The World Bank has taken an interest in how a country directs business growth by the structures in place to create a business. A somewhat anecdotal study was done by Hernando de Soto, a Peruvian economist, who commissioned a team to go through the motions of setting up a company on the outskirts of Lima, Peru. Unbeknownst to those on the regulatory side, de Soto set out to prove a point, that creating a business in Peru was painstakingly difficult.
To jump through all the hoops and hurdles, it took the fictitious business some 289 days to open its doors. The last time we created an LLC in Florida it took about 20 minutes. Granted, that is not the only metric used by de Soto and now the World Bank. The de Soto study pushed the World Bank to do its own research into what it takes around the globe to get a business started.
Each year a survey is conducted by experts to determine how easy it would be for a company to obtain an electricity connection, transfer the title of a warehouse, enforce a debt contract, pay its taxes and so on. Based on the answers, the bank then ranks countries, from New Zealand at the top to Somalia at the bottom. Metrics include the following.
The World Bank study is relatively qualitative and overlooks important macroeconomic measures, such as s infrastructure, price stability, workforce skills and the reliability of suppliers, among other things.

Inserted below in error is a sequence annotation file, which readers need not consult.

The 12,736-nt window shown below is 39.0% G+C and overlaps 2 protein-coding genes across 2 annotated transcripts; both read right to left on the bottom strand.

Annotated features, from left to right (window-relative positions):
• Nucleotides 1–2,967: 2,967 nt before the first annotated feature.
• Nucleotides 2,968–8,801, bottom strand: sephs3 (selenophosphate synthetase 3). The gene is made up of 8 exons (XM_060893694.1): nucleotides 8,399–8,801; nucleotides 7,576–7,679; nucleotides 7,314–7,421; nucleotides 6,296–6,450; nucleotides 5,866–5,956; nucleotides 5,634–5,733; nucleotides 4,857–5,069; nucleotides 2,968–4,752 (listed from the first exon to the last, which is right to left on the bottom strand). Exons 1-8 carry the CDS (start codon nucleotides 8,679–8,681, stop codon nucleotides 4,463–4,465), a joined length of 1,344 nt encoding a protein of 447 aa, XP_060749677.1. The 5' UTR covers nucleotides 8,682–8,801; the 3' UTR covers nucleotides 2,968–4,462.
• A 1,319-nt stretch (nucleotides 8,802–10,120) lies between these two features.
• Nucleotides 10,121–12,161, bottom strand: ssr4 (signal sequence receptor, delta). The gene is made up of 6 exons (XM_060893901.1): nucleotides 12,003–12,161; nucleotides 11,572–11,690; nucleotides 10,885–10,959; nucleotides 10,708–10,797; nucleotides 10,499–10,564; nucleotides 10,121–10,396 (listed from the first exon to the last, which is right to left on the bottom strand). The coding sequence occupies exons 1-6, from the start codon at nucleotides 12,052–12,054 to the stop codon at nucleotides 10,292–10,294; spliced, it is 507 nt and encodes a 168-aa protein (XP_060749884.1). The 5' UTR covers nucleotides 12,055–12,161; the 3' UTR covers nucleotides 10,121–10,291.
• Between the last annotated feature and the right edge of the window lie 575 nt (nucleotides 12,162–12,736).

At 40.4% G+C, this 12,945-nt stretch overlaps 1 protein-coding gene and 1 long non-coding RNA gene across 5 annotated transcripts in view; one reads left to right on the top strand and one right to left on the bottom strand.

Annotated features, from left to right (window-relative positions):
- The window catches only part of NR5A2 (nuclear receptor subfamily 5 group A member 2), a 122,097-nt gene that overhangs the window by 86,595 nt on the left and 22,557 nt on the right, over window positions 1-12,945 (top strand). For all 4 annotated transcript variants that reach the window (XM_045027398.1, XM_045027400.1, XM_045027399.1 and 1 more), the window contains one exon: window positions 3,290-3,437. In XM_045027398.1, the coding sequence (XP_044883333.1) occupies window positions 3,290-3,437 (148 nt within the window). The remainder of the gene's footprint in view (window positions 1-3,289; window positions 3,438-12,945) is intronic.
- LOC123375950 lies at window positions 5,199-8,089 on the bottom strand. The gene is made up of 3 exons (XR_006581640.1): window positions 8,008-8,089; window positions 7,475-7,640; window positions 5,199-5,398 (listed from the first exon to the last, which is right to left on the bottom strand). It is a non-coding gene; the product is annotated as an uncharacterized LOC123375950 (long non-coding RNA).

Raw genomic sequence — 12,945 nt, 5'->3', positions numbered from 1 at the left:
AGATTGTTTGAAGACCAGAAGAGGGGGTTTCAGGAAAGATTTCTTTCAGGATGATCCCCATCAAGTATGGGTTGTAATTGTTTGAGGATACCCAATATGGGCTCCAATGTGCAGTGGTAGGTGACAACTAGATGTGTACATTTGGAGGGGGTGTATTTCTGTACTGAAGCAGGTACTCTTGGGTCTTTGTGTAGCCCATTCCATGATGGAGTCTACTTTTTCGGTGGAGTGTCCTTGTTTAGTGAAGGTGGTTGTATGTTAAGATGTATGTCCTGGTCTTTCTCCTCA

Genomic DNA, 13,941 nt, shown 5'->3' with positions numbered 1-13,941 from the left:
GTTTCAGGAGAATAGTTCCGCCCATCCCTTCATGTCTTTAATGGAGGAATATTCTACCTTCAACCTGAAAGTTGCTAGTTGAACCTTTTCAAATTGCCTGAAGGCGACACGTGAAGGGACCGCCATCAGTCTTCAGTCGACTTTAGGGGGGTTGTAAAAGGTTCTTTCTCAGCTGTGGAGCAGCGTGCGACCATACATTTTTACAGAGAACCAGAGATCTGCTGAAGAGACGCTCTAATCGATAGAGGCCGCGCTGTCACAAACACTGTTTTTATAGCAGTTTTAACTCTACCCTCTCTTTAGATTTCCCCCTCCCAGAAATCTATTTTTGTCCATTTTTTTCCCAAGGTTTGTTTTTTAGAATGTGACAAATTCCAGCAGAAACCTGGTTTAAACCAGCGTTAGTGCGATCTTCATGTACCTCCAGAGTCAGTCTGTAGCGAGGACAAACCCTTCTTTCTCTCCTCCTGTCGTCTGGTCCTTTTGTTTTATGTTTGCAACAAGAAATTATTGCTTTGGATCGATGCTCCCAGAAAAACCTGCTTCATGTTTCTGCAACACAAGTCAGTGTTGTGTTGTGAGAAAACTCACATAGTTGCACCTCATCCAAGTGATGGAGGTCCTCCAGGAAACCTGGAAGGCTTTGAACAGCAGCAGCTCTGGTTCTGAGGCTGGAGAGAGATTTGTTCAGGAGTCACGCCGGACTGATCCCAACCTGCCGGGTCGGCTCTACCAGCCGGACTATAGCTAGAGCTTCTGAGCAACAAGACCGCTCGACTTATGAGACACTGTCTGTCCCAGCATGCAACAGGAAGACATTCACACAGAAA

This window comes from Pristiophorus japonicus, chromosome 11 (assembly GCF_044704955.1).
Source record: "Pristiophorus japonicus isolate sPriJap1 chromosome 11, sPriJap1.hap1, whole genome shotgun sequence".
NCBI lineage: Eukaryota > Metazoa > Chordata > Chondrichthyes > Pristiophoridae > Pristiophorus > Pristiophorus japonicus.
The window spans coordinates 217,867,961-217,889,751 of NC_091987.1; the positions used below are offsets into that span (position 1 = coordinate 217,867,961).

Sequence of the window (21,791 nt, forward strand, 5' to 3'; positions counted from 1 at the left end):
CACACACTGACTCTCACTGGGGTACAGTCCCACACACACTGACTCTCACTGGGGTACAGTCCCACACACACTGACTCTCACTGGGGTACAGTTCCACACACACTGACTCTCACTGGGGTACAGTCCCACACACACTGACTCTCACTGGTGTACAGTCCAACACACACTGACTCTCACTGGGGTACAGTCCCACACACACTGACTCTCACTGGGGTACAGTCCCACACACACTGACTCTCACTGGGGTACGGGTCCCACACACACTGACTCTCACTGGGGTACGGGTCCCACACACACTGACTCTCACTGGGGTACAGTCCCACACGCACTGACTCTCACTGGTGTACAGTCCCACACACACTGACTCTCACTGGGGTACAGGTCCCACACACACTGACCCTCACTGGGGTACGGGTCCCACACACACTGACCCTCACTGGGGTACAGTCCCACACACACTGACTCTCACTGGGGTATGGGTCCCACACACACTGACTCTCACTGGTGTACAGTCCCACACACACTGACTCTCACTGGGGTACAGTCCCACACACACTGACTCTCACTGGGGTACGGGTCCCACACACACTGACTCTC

This novel World Bank service comes at little cost to the bank itself. Costing less than 0.25% of the bank’s operating budget, it has caught the attention of some of the world’s most powerful nations. Countries like India, Pakistan and China are all seeking to increase their ranking in the World Bank Ease of Doing Business index.
Saudi Arabia is another example of a country in dire straits that seeks to establish itself with a higher index ranking. Once ranked tenth, it had slipped to 94th place by 2016. This year it bounced back to 62nd. It is now the cheapest (and third-easiest) place to transfer a property title to a buyer. Firms can get an electricity connection in 35 days, little more than half the time it took in 2018.
Ultimately, the core aim of regulation is the freedom to do business and in many cases it can prove inefficient with significant levels of government overreach. This was a major mandate of Trump’s 2016 presidential campaign. As witnessed in the chart above, countries globally are getting on board to improve their World Bank index. Regarding the U.S. and the U.K., they ranked sixth and eighth, respectively.
The Ease of Doing Business report is not intended as a complete assessment of competitiveness or of the business environment of a country and should rather be considered as a proxy of the regulatory framework faced by the private sector in a country. The World Bank by proxy is promoting capitalism globally. High taxes, regulations, and bureaucracies enamored by so many socialists will not play well in this new world order ranking system.